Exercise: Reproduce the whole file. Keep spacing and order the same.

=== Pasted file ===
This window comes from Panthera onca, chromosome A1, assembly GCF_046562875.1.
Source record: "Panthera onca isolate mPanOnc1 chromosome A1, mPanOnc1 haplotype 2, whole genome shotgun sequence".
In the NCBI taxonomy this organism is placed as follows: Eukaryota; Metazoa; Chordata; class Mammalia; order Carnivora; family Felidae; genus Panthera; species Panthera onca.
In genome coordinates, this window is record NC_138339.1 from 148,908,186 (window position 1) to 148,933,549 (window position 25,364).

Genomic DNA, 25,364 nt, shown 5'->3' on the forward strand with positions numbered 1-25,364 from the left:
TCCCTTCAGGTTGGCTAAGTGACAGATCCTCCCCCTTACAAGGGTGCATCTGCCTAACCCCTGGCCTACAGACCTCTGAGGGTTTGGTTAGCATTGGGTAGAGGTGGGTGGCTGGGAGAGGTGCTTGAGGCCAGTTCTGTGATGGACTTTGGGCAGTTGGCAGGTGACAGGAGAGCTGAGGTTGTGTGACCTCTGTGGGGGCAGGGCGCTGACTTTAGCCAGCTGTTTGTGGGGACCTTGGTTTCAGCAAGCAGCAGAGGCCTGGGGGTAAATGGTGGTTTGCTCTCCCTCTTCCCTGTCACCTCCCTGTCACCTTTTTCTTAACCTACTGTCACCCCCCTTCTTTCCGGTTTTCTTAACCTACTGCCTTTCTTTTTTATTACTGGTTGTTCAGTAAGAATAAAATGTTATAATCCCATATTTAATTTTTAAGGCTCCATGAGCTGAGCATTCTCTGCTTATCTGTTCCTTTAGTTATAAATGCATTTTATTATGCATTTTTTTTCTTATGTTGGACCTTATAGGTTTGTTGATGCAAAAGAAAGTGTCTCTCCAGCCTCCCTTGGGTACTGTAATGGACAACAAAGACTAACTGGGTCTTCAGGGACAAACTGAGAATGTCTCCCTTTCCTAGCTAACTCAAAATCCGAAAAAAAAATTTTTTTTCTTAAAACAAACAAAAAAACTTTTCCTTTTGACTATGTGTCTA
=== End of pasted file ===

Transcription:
This window comes from Panthera onca, chromosome A1, assembly GCF_046562875.1.
Source record: "Panthera onca isolate mPanOnc1 chromosome A1, mPanOnc1 haplotype 2, whole genome shotgun sequence".
In the NCBI taxonomy this organism is placed as follows: Eukaryota; Metazoa; Chordata; class Mammalia; order Carnivora; family Felidae; genus Panthera; species Panthera onca.
In genome coordinates, this window is record NC_138339.1 from 148,908,186 (window position 1) to 148,933,549 (window position 25,364).

Genomic DNA, 25,364 nt, shown 5'->3' on the forward strand with positions numbered 1-25,364 from the left:
TCCCTTCAGGTTGGCTAAGTGACAGATCCTCCCCCTTACAAGGGTGCATCTGCCTAACCCCTGGCCTACAGACCTCTGAGGGTTTGGTTAGCATTGGGTAGAGGTGGGTGGCTGGGAGAGGTGCTTGAGGCCAGTTCTGTGATGGACTTTGGGCAGTTGGCAGGTGACAGGAGAGCTGAGGTTGTGTGACCTCTGTGGGGGCAGGGCGCTGACTTTAGCCAGCTGTTTGTGGGGACCTTGGTTTCAGCAAGCAGCAGAGGCCTGGGGGTAAATGGTGGTTTGCTCTCCCTCTTCCCTGTCACCTCCCTGTCACCTTTTTCTTAACCTACTGTCACCCCCCTTCTTTCCGGTTTTCTTAACCTACTGCCTTTCTTTTTTATTACTGGTTGTTCAGTAAGAATAAAATGTTATAATCCCATATTTAATTTTTAAGGCTCCATGAGCTGAGCATTCTCTGCTTATCTGTTCCTTTAGTTATAAATGCATTTTATTATGCATTTTTTTTCTTATGTTGGACCTTATAGGTTTGTTGATGCAAAAGAAAGTGTCTCTCCAGCCTCCCTTGGGTACTGTAATGGACAACAAAGACTAACTGGGTCTTCAGGGACAAACTGAGAATGTCTCCCTTTCCTAGCTAACTCAAAATCCGAAAAAAAAATTTTTTTTCTTAAAACAAACAAAAAAACTTTTCCTTTTGACTATGTGTCTA